04 March 2022
Calculation of kVA capacity for a Single or Three Phase Transformer, based on Winding Voltage and Amperage information.
Applies to all Single and Three Phase Transformers.
kVA sizing must often be calculated from Primary or Secondary Winding Voltage and Amperage information.
This Frequently Asked Question offers three different methods for finding the needed information:
This link on the Schneider Electric Website is a Transformer Data Calculator:https://tools.se.app/transformerdata/index.html?language=en&country=usa#/transformer-data
There are also the following methods for calculating or finding the Required Capacity kVA Rating or Amperage Capacity for Single and Three Phase Transformers:2.
To determine kVA you must have at least two pieces of information:
- the load line-to-line voltage (V)
- the maximum load phase current (I)
Single Phase Transformers: kVA = (V * I) /1000
Three Phase Transformers: kVA = (V * I * 1.732) / 1000
where 1.732 is the simple numerical value for the square root of 3 (1.7320508...)
Then round up to the next standard 3ph kVA rating as found in Section 14 of SquareD/Schneider Electric Catalog, Digest 178.
Single Phase Transformer Example: V = 240, I = 175; Therefore: kVA = (240 x 175) / 1000 = 42 kVA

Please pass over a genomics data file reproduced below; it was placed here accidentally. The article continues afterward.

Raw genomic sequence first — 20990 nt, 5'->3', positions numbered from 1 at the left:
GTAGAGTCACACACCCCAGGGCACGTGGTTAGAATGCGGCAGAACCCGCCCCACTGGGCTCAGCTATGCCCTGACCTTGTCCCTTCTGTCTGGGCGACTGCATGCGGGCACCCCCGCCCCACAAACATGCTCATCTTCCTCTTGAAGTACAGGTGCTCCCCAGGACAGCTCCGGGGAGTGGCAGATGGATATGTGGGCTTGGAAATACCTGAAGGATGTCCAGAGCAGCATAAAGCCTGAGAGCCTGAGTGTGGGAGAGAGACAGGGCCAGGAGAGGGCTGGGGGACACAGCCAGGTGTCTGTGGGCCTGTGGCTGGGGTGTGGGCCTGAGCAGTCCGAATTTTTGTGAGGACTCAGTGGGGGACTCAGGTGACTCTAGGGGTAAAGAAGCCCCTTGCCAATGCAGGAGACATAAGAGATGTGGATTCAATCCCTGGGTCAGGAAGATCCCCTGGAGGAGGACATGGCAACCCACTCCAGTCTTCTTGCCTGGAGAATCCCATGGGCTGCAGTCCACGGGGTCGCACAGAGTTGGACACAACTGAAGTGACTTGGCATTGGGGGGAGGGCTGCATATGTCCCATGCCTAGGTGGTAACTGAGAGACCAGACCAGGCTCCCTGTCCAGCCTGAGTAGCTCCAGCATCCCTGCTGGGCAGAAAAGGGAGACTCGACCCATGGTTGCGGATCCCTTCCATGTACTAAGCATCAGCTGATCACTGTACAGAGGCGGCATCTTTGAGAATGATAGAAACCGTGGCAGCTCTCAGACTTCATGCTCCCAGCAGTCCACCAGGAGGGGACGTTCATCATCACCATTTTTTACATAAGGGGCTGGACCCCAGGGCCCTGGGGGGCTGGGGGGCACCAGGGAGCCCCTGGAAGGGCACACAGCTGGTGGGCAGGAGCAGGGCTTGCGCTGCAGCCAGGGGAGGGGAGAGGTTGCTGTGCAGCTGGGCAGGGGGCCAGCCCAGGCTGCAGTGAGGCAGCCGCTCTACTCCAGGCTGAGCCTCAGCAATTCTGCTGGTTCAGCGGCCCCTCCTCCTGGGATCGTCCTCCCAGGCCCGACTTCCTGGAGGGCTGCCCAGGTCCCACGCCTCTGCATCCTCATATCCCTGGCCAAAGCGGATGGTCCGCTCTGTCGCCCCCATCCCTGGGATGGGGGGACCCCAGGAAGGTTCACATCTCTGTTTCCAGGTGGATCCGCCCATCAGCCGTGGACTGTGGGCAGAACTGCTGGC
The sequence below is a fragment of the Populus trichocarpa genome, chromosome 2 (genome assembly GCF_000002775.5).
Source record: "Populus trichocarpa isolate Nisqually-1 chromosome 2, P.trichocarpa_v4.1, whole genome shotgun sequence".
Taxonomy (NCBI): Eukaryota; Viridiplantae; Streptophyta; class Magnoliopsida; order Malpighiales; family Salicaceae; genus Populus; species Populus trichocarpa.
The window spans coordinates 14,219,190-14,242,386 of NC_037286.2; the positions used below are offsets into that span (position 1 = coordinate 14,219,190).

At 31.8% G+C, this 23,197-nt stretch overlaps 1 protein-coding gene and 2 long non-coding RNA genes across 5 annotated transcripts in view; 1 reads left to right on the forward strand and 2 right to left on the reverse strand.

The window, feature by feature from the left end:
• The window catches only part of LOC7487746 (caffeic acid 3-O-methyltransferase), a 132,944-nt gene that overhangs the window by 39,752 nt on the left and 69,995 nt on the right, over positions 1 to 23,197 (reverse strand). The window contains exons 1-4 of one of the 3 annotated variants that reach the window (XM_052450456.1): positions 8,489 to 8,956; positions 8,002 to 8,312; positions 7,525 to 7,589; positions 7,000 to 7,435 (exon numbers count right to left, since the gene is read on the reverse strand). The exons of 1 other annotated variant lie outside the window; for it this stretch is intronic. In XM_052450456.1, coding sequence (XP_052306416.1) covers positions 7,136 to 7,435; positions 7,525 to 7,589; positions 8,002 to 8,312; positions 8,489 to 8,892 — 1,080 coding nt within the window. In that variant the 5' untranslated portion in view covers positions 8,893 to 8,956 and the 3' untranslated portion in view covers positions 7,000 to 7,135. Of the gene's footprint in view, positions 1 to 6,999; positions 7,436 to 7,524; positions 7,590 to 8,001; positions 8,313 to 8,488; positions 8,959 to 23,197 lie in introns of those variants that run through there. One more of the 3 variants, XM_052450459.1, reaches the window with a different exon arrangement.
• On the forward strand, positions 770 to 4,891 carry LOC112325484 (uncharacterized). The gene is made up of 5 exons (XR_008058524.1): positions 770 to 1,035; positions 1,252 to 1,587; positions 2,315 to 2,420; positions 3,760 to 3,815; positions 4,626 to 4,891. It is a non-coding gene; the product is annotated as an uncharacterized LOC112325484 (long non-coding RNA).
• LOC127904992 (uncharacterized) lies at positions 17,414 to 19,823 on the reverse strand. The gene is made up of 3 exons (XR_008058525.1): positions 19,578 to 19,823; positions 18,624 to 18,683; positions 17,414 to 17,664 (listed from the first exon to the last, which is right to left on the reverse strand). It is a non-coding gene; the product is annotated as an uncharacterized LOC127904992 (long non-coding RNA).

This calculates to 42 kVA, thus we round up to a standard Single Phase size 50kVA. From the Digest, an EE50S3H will satisfactorily serve this load.
Three Phase Transformer Example: V = 208, I = 175; Therefore: kVA = (208 x 175 x 1.732) / 1000 = 63.05kVA
This calculates to 63+ kVA, thus we round up to a standard Three Phase size 75kVA. From the Digest, an EXN75T3H will satisfactorily serve this load.
Note: This is a sample kVA calculation and does not take into account possible special load requirements, such as found with motors or some medical equipment, or other specialty applications.
Amperage provided for a given KVA can be determined by similar techniques:
Single Phase Example: Using a 50 KVA Single Phase Transformer as a starting point. 50KVA is equal to 50,000 VA. (K= 1,000) The full value in VA, 50,000 is then divided by the Voltage 240V = 208 Amperes. This is a "Two Step Division", technique: VA / Voltage = Amperage.
Three Phase Example: Using a 75 KVA Three Phase Transformer as a starting point. 75 KVA is equal to 75,000 VA. (K= 1,000) The full value in VA, 75,000 divided by 1.732 = 43,302, which is then divided by the Voltage 208V = 208.2 Amperes. This is a "Three Step Division", technique: VA / 1.732 / Voltage = Amperage.
3. As an alternative to these calculations, you may prefer to use the charts below. Standard KVA sizes are shown on the left margin, Standard Line-to-Line Voltages are shown along the top margin.
Chart Example: Using the numbers from the earlier Three Phase Transformer Example V=208, I=175. Use the chart titled "Three Phase Low Voltage Dry Type Transformers". Following the 208V top margin entry, and reading down vertically, it is seen that the first entry in that 208V vertical column that will cover 175A, and then some, is 208A, which indicates a 75 KVA Transformer, shown in the next over vertical column to the left.
See pages 3 & 4 of document 7400HO9501 "Looking for Low Voltage Transformer Solutions" for more information and conversion tables.